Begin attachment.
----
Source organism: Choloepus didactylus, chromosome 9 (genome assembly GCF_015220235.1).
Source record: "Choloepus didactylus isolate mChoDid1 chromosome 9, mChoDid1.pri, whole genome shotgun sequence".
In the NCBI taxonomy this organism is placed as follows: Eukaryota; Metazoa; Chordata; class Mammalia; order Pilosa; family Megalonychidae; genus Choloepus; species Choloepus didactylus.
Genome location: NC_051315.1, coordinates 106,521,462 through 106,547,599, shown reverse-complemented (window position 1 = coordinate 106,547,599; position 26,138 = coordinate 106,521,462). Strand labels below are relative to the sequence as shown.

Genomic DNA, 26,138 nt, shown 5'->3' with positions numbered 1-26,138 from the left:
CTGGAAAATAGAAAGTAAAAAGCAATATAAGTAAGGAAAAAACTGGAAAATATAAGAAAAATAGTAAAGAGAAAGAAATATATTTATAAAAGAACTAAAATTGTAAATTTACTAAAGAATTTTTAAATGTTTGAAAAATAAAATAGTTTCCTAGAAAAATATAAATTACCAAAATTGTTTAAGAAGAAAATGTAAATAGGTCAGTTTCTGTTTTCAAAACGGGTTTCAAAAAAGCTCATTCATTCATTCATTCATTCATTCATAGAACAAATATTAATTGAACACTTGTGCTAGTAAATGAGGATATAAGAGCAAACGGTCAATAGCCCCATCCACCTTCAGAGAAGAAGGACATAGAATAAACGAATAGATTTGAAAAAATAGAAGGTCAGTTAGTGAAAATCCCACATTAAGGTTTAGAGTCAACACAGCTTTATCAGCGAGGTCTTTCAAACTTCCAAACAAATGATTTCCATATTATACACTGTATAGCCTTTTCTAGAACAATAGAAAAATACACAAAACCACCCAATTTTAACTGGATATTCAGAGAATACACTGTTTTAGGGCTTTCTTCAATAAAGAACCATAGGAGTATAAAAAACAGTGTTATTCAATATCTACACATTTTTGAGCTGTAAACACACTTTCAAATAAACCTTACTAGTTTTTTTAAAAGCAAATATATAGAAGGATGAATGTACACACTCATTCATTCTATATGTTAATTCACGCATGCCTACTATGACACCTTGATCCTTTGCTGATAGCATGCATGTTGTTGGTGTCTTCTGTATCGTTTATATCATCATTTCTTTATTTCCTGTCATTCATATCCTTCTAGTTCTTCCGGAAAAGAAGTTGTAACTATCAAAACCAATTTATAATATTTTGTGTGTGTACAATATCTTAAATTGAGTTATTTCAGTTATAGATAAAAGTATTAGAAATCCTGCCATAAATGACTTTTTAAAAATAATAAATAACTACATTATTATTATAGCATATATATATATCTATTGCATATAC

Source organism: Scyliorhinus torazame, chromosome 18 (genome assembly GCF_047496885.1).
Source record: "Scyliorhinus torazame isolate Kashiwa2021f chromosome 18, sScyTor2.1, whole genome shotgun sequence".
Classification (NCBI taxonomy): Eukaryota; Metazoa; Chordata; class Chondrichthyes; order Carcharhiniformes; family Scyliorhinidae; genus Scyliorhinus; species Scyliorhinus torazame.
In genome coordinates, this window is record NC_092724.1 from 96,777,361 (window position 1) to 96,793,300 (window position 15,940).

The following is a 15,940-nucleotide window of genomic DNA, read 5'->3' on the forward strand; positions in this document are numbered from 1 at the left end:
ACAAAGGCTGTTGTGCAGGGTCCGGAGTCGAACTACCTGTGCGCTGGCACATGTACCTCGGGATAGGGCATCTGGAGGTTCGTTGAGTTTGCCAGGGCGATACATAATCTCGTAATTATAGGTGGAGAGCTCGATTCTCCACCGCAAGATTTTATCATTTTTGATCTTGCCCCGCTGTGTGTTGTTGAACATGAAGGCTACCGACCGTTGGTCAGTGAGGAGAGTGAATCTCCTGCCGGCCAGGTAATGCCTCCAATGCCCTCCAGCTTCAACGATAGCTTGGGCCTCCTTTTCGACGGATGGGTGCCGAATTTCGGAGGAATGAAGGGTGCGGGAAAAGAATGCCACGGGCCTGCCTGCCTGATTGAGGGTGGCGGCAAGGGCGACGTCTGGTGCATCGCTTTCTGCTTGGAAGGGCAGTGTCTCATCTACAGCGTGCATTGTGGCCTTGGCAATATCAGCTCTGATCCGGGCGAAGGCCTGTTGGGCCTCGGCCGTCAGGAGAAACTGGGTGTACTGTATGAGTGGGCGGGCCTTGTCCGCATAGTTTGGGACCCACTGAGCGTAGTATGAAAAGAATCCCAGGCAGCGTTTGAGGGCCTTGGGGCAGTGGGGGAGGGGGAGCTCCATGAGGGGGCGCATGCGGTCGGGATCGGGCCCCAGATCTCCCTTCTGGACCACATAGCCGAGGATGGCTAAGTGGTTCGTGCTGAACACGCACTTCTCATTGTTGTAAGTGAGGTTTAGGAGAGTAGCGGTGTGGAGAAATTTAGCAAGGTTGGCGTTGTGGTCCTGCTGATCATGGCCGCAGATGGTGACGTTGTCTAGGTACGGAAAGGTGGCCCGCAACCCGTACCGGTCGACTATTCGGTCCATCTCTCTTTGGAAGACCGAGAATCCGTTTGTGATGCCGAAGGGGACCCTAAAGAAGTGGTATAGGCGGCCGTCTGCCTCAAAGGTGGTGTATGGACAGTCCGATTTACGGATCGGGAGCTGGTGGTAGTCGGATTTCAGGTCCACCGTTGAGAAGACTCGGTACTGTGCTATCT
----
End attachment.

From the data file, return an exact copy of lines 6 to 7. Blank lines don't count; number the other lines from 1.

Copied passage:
CTGGAAAATAGAAAGTAAAAAGCAATATAAGTAAGGAAAAAACTGGAAAATATAAGAAAAATAGTAAAGAGAAAGAAATATATTTATAAAAGAACTAAAATTGTAAATTTACTAAAGAATTTTTAAATGTTTGAAAAATAAAATAGTTTCCTAGAAAAATATAAATTACCAAAATTGTTTAAGAAGAAAATGTAAATAGGTCAGTTTCTGTTTTCAAAACGGGTTTCAAAAAAGCTCATTCATTCATTCATTCATTCATTCATAGAACAAATATTAATTGAACACTTGTGCTAGTAAATGAGGATATAAGAGCAAACGGTCAATAGCCCCATCCACCTTCAGAGAAGAAGGACATAGAATAAACGAATAGATTTGAAAAAATAGAAGGTCAGTTAGTGAAAATCCCACATTAAGGTTTAGAGTCAACACAGCTTTATCAGCGAGGTCTTTCAAACTTCCAAACAAATGATTTCCATATTATACACTGTATAGCCTTTTCTAGAACAATAGAAAAATACACAAAACCACCCAATTTTAACTGGATATTCAGAGAATACACTGTTTTAGGGCTTTCTTCAATAAAGAACCATAGGAGTATAAAAAACAGTGTTATTCAATATCTACACATTTTTGAGCTGTAAACACACTTTCAAATAAACCTTACTAGTTTTTTTAAAAGCAAATATATAGAAGGATGAATGTACACACTCATTCATTCTATATGTTAATTCACGCATGCCTACTATGACACCTTGATCCTTTGCTGATAGCATGCATGTTGTTGGTGTCTTCTGTATCGTTTATATCATCATTTCTTTATTTCCTGTCATTCATATCCTTCTAGTTCTTCCGGAAAAGAAGTTGTAACTATCAAAACCAATTTATAATATTTTGTGTGTGTACAATATCTTAAATTGAGTTATTTCAGTTATAGATAAAAGTATTAGAAATCCTGCCATAAATGACTTTTTAAAAATAATAAATAACTACATTATTATTATAGCATATATATATATCTATTGCATATAC

Source organism: Scyliorhinus torazame, chromosome 18 (genome assembly GCF_047496885.1).